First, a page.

# Space-Time Invariance, Weird Names and Some Questions

1. Oct 23, 2012

Hi, so I was going over my lectures notes and I was looking at the Invariance, S2 for space time.

I was just wondering why they call it time-like for S2<0 and space-like for S2>0 because,

S2>0 says that there is an inertial frame where events occur at the same time (this has to do with time, why call it space like?)

and

S2<0 says that there is an inertial frame where events occur at the same position
(this has to do with space, why call it time like?)

So yeah, why the weird naming?

Also I was wondering, according to my notes it says when events are time like they can be connected by a signal slower then light, and could be causal.

So can there be events where they can be connected by a signal and not be causal? ... And in S.R, when books say causal, they mean an event causes another right?

Thanks

2. Oct 23, 2012

### Muphrid

Timelike and spacelike refer to the intervals or directions. If two events happen at the same time, then all the stuff between them is only space. If two events happen at the same position, then the only stuff between them is time.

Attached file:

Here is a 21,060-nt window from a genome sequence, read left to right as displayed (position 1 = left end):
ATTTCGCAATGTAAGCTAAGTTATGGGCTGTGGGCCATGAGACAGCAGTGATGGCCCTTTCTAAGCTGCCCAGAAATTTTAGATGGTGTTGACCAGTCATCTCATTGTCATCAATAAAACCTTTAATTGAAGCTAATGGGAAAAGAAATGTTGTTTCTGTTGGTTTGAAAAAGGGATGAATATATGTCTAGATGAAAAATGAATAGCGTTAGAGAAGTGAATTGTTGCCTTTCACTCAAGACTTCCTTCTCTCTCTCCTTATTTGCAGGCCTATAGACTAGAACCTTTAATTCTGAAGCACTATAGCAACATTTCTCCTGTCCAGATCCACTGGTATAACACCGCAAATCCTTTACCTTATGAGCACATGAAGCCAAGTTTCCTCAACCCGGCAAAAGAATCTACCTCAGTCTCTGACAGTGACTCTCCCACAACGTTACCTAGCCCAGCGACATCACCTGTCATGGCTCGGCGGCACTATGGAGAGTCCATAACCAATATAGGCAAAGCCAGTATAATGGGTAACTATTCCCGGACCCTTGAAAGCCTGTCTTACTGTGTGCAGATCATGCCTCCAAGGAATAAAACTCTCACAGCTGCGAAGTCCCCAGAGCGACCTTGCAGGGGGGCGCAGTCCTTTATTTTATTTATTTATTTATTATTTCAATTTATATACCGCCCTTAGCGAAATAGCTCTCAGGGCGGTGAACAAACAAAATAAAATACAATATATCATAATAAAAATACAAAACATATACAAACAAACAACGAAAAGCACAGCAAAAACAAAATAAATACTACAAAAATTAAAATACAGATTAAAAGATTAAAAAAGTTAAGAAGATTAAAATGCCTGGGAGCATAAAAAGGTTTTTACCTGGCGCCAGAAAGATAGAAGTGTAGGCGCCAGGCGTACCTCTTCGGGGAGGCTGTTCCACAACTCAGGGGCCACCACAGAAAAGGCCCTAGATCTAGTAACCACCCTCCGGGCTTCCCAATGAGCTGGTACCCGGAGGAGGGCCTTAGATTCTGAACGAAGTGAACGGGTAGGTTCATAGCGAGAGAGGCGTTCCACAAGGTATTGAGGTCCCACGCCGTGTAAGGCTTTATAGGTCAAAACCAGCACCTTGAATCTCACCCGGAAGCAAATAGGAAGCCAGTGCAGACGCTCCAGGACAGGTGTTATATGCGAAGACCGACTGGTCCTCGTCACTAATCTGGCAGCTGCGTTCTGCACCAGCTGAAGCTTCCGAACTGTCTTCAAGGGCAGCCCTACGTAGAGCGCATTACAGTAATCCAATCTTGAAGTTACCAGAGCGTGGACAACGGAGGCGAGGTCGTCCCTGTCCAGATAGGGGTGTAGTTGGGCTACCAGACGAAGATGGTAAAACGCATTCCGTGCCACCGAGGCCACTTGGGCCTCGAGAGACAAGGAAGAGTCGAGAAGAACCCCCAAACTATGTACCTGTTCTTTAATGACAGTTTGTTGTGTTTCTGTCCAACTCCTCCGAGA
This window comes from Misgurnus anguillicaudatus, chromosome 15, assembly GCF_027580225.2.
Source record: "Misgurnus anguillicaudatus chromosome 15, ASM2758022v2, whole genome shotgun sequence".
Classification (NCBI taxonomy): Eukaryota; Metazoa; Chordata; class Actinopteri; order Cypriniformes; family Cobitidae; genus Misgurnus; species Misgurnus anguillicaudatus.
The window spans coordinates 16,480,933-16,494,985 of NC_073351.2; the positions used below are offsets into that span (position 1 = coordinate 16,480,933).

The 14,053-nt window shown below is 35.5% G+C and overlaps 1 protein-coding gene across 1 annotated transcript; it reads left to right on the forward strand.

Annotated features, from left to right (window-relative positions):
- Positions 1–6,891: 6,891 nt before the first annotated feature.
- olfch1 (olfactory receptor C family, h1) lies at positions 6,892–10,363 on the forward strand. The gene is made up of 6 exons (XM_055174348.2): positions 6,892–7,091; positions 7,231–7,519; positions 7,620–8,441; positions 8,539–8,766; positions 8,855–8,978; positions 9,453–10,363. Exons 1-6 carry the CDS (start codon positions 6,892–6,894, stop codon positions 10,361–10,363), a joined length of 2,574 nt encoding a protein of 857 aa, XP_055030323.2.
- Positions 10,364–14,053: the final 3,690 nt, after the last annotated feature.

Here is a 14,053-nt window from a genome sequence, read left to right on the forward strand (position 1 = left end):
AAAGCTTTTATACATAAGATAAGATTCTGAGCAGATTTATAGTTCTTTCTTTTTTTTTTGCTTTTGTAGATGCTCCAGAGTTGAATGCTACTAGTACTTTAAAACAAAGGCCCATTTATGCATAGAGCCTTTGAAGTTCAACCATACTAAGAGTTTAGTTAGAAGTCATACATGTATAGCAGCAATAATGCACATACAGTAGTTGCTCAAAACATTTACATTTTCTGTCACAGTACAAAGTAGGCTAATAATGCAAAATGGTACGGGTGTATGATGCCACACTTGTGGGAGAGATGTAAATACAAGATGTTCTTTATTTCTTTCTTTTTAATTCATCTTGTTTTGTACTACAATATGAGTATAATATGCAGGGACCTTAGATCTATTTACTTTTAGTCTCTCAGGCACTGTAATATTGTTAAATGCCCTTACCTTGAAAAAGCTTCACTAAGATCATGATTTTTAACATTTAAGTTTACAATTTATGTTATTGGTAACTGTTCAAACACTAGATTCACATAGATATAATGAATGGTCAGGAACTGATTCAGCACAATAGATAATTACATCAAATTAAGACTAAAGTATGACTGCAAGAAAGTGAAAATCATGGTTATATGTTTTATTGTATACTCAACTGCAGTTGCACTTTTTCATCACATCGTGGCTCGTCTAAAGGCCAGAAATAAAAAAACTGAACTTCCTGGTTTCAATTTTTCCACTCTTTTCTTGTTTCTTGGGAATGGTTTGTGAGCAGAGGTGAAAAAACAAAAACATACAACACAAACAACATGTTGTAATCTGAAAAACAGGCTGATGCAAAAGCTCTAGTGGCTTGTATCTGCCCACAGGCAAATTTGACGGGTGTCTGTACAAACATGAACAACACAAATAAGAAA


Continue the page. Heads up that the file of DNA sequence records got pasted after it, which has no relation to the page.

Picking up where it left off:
Yes, causal means that an event causes another. Sometimes we expand the word a bit to say that one event could influence another (as opposed to that influence being impossible, as it is if two events are spacelike separated).

This should also help you understand timelike intervals. An object that follows a timelike trajectory or goes along an interval is basically going forward in time like you'd expect most things would, so any point in spacetime that object can reach by timelike trajectories is within its region of influence--a region that extends forward in time and through space. This region is called a light cone because in some diagrams, people put the x and y axes in a plane and the t axis perpendicular, and the region takes on a cone shape. Lightlike trajectories define the boundary of the cone, and everything between them is a possible path for most ordinary objects.

3. Oct 23, 2012

### ghwellsjr

The proper term is "spacetime interval" which is an invariant (does not depend on the reference frame) for the interval between two events. If it is time-like, that means that you could measure the interval with an inertial clock present at the two events. If it is space-like, that means that you could measure the interval with an inertial ruler that is present at the two events. If it is light-like, that means you cannot measure the interval. The interval between any two events falls into one of those three types.

4. Oct 23, 2012